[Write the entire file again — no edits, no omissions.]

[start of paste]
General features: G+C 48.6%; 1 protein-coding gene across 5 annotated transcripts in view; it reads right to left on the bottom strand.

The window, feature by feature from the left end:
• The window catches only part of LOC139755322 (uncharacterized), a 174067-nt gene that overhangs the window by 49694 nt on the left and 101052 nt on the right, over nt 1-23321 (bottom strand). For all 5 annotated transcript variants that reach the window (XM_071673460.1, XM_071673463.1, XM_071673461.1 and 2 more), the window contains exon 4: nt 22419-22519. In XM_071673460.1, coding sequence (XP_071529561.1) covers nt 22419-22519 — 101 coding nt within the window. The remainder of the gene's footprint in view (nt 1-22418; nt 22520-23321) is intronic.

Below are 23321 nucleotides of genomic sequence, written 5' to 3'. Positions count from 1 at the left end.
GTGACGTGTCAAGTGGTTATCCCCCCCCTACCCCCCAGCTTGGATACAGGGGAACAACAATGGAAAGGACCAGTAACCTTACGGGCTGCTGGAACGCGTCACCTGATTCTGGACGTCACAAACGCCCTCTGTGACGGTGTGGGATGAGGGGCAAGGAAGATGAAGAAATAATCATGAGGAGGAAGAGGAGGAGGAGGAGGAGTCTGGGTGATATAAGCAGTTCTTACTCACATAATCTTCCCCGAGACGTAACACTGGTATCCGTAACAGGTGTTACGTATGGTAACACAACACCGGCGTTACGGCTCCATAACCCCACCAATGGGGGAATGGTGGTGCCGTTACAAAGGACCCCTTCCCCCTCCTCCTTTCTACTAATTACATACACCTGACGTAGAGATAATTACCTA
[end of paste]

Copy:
General features: G+C 48.6%; 1 protein-coding gene across 5 annotated transcripts in view; it reads right to left on the bottom strand.

The window, feature by feature from the left end:
• The window catches only part of LOC139755322 (uncharacterized), a 174067-nt gene that overhangs the window by 49694 nt on the left and 101052 nt on the right, over nt 1-23321 (bottom strand). For all 5 annotated transcript variants that reach the window (XM_071673460.1, XM_071673463.1, XM_071673461.1 and 2 more), the window contains exon 4: nt 22419-22519. In XM_071673460.1, coding sequence (XP_071529561.1) covers nt 22419-22519 — 101 coding nt within the window. The remainder of the gene's footprint in view (nt 1-22418; nt 22520-23321) is intronic.

Below are 23321 nucleotides of genomic sequence, written 5' to 3'. Positions count from 1 at the left end.
GTGACGTGTCAAGTGGTTATCCCCCCCCTACCCCCCAGCTTGGATACAGGGGAACAACAATGGAAAGGACCAGTAACCTTACGGGCTGCTGGAACGCGTCACCTGATTCTGGACGTCACAAACGCCCTCTGTGACGGTGTGGGATGAGGGGCAAGGAAGATGAAGAAATAATCATGAGGAGGAAGAGGAGGAGGAGGAGGAGTCTGGGTGATATAAGCAGTTCTTACTCACATAATCTTCCCCGAGACGTAACACTGGTATCCGTAACAGGTGTTACGTATGGTAACACAACACCGGCGTTACGGCTCCATAACCCCACCAATGGGGGAATGGTGGTGCCGTTACAAAGGACCCCTTCCCCCTCCTCCTTTCTACTAATTACATACACCTGACGTAGAGATAATTACCTA